The karldischiger group was using a hybrid truck powered by a diesel engine and an electric motor back in 1996.
Do you currently have e-trucks in your fleet?
Karlkristian Dischinger: “No. If so, then only in test mode. The costs are still too high, the range is not sufficient, and the availability of charging stations throughout Europe is currently not given. In our long-distance fleet, we only use EURO6 vehicles with state-of-the-art, environmentally friendly technology. We also operate several gas trucks in two-shifts. During the day, these vehicles are used in plant supply and disposal services or in production logistics and at night on selected routes. That way we can ensure that the gas trucks can refuel at our in-house gas filling station.”
Are gas-powered vehicles economically viable?
Karlkristian Dischinger: “Without the toll exemption? Not a chance. Even less due to the current exorbitant price increase. Whether we will use gas trucks in future is still an unanswered question for us.”
Understandably. After all, politicians only have a reasonably reliable framework for gas-powered trucks until 2023, although the EU Commission is even planning to classify investments in gas-fired power plants as climate-friendly under certain conditions.
Karlkristian Dischinger: “If gas-powered trucks will be classified as climate-friendly, that would significantly change the situation for us. Then the infrastructure, especially for the paradigm shift toward e-mobility, must be provided across the board, the e-trucks must be ready for series production, and the purchase price must be affordable. Then we will have the planning certainty desired by logistics companies for investments in a more climate-neutral fleet. But unfortunately, that is not yet the case now. For example, we had a purely electric yard shunting vehicle on test at our company. However, we had to stop the test after just half a day because the power grid in our business park did not provide enough energy to charge the vehicle. There were even severe fluctuations in the grid.”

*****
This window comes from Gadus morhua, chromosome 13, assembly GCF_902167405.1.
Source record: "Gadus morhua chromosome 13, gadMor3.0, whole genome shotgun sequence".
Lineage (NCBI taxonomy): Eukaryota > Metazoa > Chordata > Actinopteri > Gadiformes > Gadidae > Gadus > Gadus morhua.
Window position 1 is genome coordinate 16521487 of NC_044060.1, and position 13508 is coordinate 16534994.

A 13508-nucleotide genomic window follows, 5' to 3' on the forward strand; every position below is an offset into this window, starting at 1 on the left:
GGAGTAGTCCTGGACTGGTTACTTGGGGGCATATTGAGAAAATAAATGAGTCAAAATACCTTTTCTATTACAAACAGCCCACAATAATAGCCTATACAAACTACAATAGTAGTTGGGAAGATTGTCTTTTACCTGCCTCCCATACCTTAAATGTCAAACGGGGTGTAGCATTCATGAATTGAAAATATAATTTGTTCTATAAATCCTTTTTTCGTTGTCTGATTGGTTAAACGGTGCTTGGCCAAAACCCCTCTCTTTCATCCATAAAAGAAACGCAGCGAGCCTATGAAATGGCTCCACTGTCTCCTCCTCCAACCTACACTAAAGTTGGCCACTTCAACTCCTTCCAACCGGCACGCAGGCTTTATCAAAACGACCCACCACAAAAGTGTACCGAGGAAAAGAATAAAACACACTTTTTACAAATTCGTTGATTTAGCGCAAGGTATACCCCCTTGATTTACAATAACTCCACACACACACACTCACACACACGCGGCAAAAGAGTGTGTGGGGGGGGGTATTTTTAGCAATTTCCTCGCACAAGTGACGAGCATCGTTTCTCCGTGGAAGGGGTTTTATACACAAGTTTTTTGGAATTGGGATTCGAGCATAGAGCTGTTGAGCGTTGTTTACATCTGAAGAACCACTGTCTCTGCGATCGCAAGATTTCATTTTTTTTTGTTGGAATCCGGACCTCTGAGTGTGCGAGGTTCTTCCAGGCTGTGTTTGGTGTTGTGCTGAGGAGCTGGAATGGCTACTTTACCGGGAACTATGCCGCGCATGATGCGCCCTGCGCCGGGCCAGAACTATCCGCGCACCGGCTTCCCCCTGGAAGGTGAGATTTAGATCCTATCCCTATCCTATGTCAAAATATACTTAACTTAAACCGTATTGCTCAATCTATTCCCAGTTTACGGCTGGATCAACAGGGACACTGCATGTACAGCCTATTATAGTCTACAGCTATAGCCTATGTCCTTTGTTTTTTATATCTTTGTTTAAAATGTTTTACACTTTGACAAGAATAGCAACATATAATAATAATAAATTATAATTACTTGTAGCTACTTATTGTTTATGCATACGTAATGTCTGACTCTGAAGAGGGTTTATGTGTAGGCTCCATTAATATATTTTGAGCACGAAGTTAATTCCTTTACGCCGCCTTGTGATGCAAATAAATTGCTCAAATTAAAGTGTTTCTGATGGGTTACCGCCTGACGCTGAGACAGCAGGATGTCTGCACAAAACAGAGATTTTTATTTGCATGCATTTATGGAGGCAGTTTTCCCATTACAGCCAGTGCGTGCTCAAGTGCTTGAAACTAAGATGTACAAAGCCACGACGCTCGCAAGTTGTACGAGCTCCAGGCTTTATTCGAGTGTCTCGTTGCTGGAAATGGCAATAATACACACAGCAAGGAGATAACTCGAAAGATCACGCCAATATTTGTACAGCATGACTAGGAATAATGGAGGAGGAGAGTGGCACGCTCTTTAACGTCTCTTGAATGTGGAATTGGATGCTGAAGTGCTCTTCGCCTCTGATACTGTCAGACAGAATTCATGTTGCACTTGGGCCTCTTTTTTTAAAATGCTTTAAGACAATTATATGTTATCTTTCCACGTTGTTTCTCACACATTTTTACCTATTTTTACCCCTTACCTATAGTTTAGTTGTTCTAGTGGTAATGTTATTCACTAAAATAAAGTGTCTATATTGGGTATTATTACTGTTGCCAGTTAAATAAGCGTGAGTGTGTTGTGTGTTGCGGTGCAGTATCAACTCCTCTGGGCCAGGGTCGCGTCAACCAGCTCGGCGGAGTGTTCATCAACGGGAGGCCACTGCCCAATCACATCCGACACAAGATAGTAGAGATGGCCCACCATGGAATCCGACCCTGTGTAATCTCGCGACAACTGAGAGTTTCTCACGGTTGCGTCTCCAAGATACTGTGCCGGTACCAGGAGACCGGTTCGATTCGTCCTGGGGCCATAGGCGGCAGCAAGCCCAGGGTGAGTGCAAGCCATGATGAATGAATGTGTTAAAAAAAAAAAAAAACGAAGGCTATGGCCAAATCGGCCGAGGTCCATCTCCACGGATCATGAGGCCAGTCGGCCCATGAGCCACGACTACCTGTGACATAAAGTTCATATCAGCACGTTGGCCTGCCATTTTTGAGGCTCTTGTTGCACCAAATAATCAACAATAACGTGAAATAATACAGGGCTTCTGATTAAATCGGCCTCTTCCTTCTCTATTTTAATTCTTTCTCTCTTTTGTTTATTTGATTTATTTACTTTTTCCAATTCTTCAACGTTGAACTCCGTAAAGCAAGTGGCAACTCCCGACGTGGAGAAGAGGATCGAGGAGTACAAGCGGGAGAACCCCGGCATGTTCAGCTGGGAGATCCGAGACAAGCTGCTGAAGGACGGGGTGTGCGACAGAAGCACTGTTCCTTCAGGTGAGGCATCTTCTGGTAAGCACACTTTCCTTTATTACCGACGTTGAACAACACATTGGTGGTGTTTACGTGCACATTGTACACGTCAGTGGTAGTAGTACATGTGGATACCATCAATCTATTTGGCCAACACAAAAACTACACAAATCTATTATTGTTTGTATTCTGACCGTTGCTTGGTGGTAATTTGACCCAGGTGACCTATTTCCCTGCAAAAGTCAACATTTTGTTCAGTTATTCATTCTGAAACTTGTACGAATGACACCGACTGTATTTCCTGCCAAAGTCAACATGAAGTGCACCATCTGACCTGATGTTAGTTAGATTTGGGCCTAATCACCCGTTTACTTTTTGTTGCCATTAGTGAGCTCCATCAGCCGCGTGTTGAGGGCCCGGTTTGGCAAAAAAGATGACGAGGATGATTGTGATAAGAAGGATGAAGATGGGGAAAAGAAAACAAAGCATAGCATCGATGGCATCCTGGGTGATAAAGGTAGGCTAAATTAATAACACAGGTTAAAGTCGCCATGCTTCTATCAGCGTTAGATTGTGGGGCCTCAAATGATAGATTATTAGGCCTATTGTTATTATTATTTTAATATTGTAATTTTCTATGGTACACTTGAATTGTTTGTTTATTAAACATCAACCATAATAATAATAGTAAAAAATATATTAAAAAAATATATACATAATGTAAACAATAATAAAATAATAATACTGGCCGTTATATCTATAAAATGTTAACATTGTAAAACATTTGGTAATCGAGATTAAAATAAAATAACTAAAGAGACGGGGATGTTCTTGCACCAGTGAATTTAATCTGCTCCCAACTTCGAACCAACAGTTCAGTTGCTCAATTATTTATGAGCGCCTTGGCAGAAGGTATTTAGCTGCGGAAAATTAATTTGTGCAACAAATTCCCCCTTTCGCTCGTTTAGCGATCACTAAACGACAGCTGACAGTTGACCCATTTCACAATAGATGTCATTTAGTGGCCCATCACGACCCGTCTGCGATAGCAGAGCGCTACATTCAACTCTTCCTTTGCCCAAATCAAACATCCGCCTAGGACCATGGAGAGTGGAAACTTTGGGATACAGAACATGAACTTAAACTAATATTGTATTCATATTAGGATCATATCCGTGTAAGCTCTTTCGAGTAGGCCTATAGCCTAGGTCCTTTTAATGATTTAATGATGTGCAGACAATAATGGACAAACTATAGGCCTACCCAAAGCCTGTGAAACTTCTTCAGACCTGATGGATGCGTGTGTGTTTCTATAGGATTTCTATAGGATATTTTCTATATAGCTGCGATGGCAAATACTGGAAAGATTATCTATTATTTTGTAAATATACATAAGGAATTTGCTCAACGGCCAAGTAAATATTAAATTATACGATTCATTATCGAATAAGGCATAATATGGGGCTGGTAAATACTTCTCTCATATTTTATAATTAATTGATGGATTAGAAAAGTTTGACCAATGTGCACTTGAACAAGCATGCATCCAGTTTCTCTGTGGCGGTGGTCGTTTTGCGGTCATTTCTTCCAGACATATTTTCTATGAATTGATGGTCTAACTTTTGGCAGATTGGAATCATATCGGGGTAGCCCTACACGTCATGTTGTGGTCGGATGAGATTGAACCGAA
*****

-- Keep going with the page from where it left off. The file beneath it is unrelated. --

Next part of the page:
Your European Food Network partner and almost neighbor Peter Galliker is already using hydrogen trucks in regular service in Switzerland. When will the first hydrogen truck leave your yard?
Karlkristian Dischinger: “For this, too, the infrastructure must be provided, the costs must be at an affordable range, and the vehicles must be ready for mass production. Daimler, for example, has not announced a pilot long-haul Actros with hydrogen drive until 2024. That's why it will unfortunately take some time before the first hydrogen truck is used in regular service in our country. But hydrogen still looms high on our agenda. In the future we will simply need a mix of hydrogen and electric mobility in order to achieve climate-neutrality on the road. My intention is to achieve this within all areas of the company. Protecting the environment sustainably is firmly anchored in the DNA of the karldischinger group.”